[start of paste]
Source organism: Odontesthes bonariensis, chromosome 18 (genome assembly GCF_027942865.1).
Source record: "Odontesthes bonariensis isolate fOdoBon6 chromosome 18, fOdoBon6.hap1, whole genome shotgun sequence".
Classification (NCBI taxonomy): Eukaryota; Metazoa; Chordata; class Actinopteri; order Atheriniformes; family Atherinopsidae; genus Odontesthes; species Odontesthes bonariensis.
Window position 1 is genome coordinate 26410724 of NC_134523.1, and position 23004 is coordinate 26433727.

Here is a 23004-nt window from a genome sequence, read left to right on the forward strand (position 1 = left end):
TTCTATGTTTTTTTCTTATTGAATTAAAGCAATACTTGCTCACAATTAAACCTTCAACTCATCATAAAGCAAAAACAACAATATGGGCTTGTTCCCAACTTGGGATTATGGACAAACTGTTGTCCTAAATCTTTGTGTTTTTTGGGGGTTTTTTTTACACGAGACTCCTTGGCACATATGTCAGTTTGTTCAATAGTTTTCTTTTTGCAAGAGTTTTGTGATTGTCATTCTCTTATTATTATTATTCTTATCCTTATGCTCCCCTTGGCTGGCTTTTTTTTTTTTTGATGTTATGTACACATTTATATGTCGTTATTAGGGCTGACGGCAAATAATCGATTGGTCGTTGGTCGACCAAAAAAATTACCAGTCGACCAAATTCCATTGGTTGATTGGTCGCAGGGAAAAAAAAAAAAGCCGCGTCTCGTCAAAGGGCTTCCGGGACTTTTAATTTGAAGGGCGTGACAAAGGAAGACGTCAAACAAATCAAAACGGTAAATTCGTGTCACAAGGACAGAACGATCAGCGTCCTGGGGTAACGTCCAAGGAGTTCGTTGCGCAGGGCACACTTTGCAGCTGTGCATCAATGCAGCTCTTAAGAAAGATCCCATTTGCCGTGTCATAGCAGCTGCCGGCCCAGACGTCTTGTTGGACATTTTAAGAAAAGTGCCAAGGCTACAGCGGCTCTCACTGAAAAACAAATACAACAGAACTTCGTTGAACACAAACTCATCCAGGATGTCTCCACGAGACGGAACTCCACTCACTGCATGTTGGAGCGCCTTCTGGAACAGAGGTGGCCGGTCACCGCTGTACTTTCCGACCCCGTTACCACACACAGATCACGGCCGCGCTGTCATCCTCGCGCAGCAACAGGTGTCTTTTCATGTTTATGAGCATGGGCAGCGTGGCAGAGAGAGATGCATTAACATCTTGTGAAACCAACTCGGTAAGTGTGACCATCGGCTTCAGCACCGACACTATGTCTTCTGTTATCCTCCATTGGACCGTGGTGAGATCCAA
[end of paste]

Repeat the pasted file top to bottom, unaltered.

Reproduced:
Source organism: Odontesthes bonariensis, chromosome 18 (genome assembly GCF_027942865.1).
Source record: "Odontesthes bonariensis isolate fOdoBon6 chromosome 18, fOdoBon6.hap1, whole genome shotgun sequence".
Classification (NCBI taxonomy): Eukaryota; Metazoa; Chordata; class Actinopteri; order Atheriniformes; family Atherinopsidae; genus Odontesthes; species Odontesthes bonariensis.
Window position 1 is genome coordinate 26410724 of NC_134523.1, and position 23004 is coordinate 26433727.

Here is a 23004-nt window from a genome sequence, read left to right on the forward strand (position 1 = left end):
TTCTATGTTTTTTTCTTATTGAATTAAAGCAATACTTGCTCACAATTAAACCTTCAACTCATCATAAAGCAAAAACAACAATATGGGCTTGTTCCCAACTTGGGATTATGGACAAACTGTTGTCCTAAATCTTTGTGTTTTTTGGGGGTTTTTTTTACACGAGACTCCTTGGCACATATGTCAGTTTGTTCAATAGTTTTCTTTTTGCAAGAGTTTTGTGATTGTCATTCTCTTATTATTATTATTCTTATCCTTATGCTCCCCTTGGCTGGCTTTTTTTTTTTTTGATGTTATGTACACATTTATATGTCGTTATTAGGGCTGACGGCAAATAATCGATTGGTCGTTGGTCGACCAAAAAAATTACCAGTCGACCAAATTCCATTGGTTGATTGGTCGCAGGGAAAAAAAAAAAAGCCGCGTCTCGTCAAAGGGCTTCCGGGACTTTTAATTTGAAGGGCGTGACAAAGGAAGACGTCAAACAAATCAAAACGGTAAATTCGTGTCACAAGGACAGAACGATCAGCGTCCTGGGGTAACGTCCAAGGAGTTCGTTGCGCAGGGCACACTTTGCAGCTGTGCATCAATGCAGCTCTTAAGAAAGATCCCATTTGCCGTGTCATAGCAGCTGCCGGCCCAGACGTCTTGTTGGACATTTTAAGAAAAGTGCCAAGGCTACAGCGGCTCTCACTGAAAAACAAATACAACAGAACTTCGTTGAACACAAACTCATCCAGGATGTCTCCACGAGACGGAACTCCACTCACTGCATGTTGGAGCGCCTTCTGGAACAGAGGTGGCCGGTCACCGCTGTACTTTCCGACCCCGTTACCACACACAGATCACGGCCGCGCTGTCATCCTCGCGCAGCAACAGGTGTCTTTTCATGTTTATGAGCATGGGCAGCGTGGCAGAGAGAGATGCATTAACATCTTGTGAAACCAACTCGGTAAGTGTGACCATCGGCTTCAGCACCGACACTATGTCTTCTGTTATCCTCCATTGGACCGTGGTGAGATCCAA